Under The Elm Tree – Episode 49

THE colonel caught me in the house when I shouldn’t have been there. There, now you know.” Susan paused as the memories came flooding back. “I was sixteen, and quite old enough to know better. It was a stupid prank that went wrong, but I’ve never forgiven myself for it.”

There was a crackle on the line.

“Tell me about it,” Ella prompted.

“Well, it was the summer holidays. Some college friends and I were sitting on the garden wall at the back of Wembury House.”

“Why were you doing that?”

Susan managed a smile.

“It was just somewhere we used to meet to hang out,” she said. “We didn’t have youth clubs or internet cafés in those days, you know.” She closed her eyes as the scene began to replay itself in her mind. “We were bored, and one of the boys, Frank, suggested a game of Truth or Dare. I should have known better,” she whispered.

“I can’t hear you, Mum.”

“I said I should have known better,” she repeated. “Frank was such a livewire and was always up to some lark or other. He said I was being a spoilsport, and then Jen, my best friend, started on at me, too, so I agreed.

“When it was my turn, Frank dared me to go into the house. He knew I was familiar with it because I used to walk the Stonethwaites’ dog, but I’d only ever been downstairs. Frank dared me to climb up on the porch and go in through an upstairs window they’d left open. He said he’d heard they had gold taps in their bathroom, and he wanted to know if it was true. It was all very silly.”

She was quiet for a moment as she remembered.

“Go on, Mum.” Ella’s voice sounded in her ear.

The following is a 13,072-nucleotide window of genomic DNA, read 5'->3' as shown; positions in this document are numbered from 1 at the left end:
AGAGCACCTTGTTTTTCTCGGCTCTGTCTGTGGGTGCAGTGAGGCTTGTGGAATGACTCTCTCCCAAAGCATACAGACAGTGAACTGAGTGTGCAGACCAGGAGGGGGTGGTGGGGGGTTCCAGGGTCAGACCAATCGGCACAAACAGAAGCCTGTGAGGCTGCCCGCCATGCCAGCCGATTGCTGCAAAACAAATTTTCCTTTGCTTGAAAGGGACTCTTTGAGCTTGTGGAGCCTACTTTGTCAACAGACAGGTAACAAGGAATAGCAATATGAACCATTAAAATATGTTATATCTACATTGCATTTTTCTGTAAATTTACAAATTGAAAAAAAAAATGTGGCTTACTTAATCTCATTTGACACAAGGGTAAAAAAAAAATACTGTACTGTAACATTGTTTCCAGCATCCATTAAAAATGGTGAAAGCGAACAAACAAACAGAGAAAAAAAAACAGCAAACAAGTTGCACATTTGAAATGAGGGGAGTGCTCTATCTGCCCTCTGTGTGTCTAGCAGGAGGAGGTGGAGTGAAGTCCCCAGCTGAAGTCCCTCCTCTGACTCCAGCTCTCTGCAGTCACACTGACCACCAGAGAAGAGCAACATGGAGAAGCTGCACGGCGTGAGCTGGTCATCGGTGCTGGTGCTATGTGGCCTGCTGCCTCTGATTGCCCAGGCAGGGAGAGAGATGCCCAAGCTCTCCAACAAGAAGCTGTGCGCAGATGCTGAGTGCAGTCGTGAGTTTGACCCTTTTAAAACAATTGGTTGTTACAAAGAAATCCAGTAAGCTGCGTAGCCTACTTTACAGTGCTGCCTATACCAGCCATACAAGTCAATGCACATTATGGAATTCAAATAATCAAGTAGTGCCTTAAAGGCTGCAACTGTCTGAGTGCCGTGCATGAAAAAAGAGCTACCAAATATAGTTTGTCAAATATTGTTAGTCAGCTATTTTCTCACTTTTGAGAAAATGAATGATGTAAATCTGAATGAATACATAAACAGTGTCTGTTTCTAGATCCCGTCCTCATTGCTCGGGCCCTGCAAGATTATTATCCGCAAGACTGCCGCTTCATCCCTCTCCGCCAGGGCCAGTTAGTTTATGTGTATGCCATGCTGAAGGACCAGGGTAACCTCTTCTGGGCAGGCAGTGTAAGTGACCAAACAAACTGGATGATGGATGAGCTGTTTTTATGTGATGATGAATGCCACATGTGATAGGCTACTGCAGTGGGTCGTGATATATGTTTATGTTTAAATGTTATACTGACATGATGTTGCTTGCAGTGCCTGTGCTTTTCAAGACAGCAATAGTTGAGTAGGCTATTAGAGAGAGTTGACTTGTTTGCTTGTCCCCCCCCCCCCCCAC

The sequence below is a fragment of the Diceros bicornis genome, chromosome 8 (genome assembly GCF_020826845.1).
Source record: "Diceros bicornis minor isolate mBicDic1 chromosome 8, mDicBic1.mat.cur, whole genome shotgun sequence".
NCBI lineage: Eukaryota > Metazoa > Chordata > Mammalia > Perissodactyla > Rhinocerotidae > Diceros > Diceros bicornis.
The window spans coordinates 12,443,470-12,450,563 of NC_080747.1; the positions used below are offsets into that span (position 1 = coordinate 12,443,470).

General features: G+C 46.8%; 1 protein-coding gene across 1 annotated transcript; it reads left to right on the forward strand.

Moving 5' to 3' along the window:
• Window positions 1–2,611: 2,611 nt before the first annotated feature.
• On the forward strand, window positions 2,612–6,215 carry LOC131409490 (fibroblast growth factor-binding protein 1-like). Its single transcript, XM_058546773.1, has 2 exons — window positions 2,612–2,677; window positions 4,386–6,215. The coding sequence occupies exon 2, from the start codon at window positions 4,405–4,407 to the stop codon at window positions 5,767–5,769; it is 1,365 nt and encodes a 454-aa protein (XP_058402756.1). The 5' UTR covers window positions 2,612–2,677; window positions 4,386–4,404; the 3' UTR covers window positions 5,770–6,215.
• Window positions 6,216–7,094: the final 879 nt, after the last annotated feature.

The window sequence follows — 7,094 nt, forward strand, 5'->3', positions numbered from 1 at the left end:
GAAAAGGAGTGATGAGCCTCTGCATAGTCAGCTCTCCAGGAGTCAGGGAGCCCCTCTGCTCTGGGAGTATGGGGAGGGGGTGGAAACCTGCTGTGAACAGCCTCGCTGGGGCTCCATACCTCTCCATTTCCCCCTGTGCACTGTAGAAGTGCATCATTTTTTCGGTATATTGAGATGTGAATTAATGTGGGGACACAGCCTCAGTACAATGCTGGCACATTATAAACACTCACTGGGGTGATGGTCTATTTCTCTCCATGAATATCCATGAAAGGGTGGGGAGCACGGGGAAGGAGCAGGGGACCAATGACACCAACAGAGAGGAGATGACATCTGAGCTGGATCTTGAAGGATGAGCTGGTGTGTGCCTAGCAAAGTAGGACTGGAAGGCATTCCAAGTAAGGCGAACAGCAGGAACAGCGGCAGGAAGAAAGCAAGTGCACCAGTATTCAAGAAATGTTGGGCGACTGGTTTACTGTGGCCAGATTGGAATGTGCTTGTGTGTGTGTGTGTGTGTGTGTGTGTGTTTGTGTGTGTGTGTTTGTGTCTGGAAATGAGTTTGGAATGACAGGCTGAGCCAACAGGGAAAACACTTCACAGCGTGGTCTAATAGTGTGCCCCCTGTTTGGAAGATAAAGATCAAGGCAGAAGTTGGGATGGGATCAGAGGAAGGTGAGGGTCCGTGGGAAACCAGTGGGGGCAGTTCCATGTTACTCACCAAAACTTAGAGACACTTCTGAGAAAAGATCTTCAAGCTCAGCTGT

“I knew the Stonethwaites were out,” she resumed, “because I’d heard them talking about it earlier. A business dinner or something.” She pressed the phone hard against her ear as she concentrated. “I knew it would be breaking the law, but I didn’t want the others to think I was a coward. When Frank said he’d come with me, I said I’d do it.”


“It turned out that Colonel Stonethwaite hadn’t gone out that evening after all. His gout was playing up, and he stayed in to rest his foot. He caught us on the landing.”

She heard Ella burst out laughing.

“It’s not funny!”

“Sorry, Mum. It’s just that there is a funny side to it.”

“Well, I’m glad you think so,” Susan said, feeling ruffled. But in a strange way, Ella’s reaction had lightened the mood, and talking about it became easier.

“We didn’t steal anything,” she assured her, “and we never intended to either. But when, a day or so later, a bracelet went missing, Frank and I were accused of taking it.”

“Oh, I knew it!”

“Knew what, darling?”

“That I’d heard something about a bracelet before.”

“You might well have done. Everyone knew about it.” Susan couldn’t help wincing. “It was all over the local paper.”

“You poor thing.”

“Don’t feel sorry for me, Ella. Frank and I went in their house when we shouldn’t, which was very wrong. We were charged with breaking and entering, and that was fair enough. But the theft thing was another matter. Eventually that charge was dismissed due to insufficient direct evidence. Which was right and proper,” she added firmly, “because we hadn’t taken anything.

“What really upset me,” she continued, “was what it did to my relationship with your grandad. He supported me and came with me to court and everything, but if you’d have seen the look of disappointment on his face, Ella, you’d understand why I’ve never forgiven myself.

Alan Spink

Alan is a member of the “Friend” Fiction Team. He enjoys working closely with writers and being part of the creative process, which sees storytelling ideas come to fruition. A keen reader, he also writes fiction and enjoys watching football and movies in his spare time. His one tip to new writers is “write from your imagination”.